In 2020, Joe Biden earned the questionable distinction of presiding over the first presidential campaign perhaps in all of US history — though it’s possible I missed something from the Martin Van Buren era — to adopt the practice of habitually holding “public” campaign-style events that the general public was not actually allowed to attend. So far did the strange secrecy go, that basic informational details which interested citizens would have previously been able to easily obtain — such as the time and location of a “rally” — were kept conspicuously hidden. Unlike in past election cycles, Joe and Jane Sixpack could no longer attend such rallies to hear directly from a major party’s presidential or vice presidential candidate. Instead, access was limited to those with insider info; if you were just a normal person who wanted to go, as had generally been available to you for the past couple hundred years, you were out of luck.Subscribe
This practice was purportedly adopted under the auspices of COVID, even though most campaign events were held outdoors and subject to rigorous “social distancing” procedures. Still, in order to merely begin the process of attending such an event, you needed to have some sort of inside “connection.” In October 2020 I attempted to enter a “drive-in” rally in Pennsylvania, featuring Biden and the wondrous musical accompaniment of Jon Bon Jovi. After a bit of nosing around, I got a campaign worker to spill the beans that attendance had been limited to “party officials and donors.” A police officer told me “registration” had not even been open to the general public. The event was cryptically announced by a local newspaper, which bizarrely had to cite multiple anonymous sources to report that the soiree would be held at a local high school — the kind of trivially basic information that would’ve been freely available in the past. But now suddenly the fact that Joe Biden would be appearing at Dallas High in Luzerne County, PA was some kind of explosive state secret.
Ultimately the general public — including myself, as I didn’t bother seeking out a dopey “press pass” — was prevented from getting into the event, which no doubt came as a devastating shock to Northeastern Pennsylvania residents longing for a plaintive acoustic rendition of “Livin’ on a Prayer” in honor of Joe Biden.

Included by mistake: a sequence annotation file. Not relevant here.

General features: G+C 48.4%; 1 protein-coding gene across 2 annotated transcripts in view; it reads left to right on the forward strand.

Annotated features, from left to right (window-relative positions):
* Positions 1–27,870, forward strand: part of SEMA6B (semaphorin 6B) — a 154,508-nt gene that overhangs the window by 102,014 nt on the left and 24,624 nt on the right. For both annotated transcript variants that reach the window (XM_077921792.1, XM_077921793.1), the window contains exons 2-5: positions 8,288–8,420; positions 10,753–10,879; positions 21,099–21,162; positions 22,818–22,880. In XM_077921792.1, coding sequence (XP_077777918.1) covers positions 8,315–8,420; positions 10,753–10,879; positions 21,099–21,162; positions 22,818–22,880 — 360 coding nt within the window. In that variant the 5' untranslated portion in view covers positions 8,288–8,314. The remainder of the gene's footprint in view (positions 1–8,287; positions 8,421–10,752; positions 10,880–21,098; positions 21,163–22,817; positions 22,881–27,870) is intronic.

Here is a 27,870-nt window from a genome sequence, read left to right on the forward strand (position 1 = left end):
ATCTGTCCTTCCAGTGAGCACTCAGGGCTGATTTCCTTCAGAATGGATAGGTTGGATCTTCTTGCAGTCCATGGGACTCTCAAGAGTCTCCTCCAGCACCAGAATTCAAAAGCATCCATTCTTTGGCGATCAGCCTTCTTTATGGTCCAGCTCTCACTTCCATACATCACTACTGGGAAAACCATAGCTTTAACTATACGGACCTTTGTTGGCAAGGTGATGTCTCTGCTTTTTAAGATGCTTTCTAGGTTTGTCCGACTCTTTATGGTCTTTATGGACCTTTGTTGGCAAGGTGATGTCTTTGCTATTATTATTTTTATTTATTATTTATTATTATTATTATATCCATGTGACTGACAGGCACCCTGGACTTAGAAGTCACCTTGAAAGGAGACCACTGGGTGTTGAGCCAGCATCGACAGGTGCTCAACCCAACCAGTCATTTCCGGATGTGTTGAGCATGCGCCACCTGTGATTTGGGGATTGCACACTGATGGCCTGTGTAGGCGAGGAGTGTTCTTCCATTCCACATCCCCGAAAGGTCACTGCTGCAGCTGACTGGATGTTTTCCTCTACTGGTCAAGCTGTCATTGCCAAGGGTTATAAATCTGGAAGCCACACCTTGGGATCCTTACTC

It was the same situation a week or so later when I tried to get into a Kamala Harris event in suburban Atlanta. Biden/Harris campaign volunteers told me they had been left in the dark about where her event was even being held, thanks to this policy of strange official secrecy. “It’s the same people going over and over” to these formerly public campaign events, one of the volunteers told me — meaning party officials, VIPs, and others “in the know” — while average people who’d donated their time to do canvassing and phone banking were excluded. I later figured out that Kamala’s old sorority members got inside info about the event, so if you were part of that particular little clique, attendance was theoretically available to you.
The bottom line was that in 2020, public campaign rallies — once open to the general population as a matter of course — had been quasi-privatized on “safety” grounds. I reported on this at the time and few seemed to care, or otherwise stupidly misinterpreted the significance. Conservative commentators made the mistake of assuming that sparsely-attended Biden/Harris events were indicative of some concerted coverup to hide the fact that there was no enthusiasm for Biden and he could never win the election. But what they were really seeing was a deliberate privatization initiative — part of a political strategy that wasn’t so much a coverup, but an overt and unhidden example of how powerful factions were using COVID as a pretext to shrivel the public sphere and keep the undesirables away. While also conveniently insulating themselves from scrutiny and — gasp — perhaps even the occasional heckling.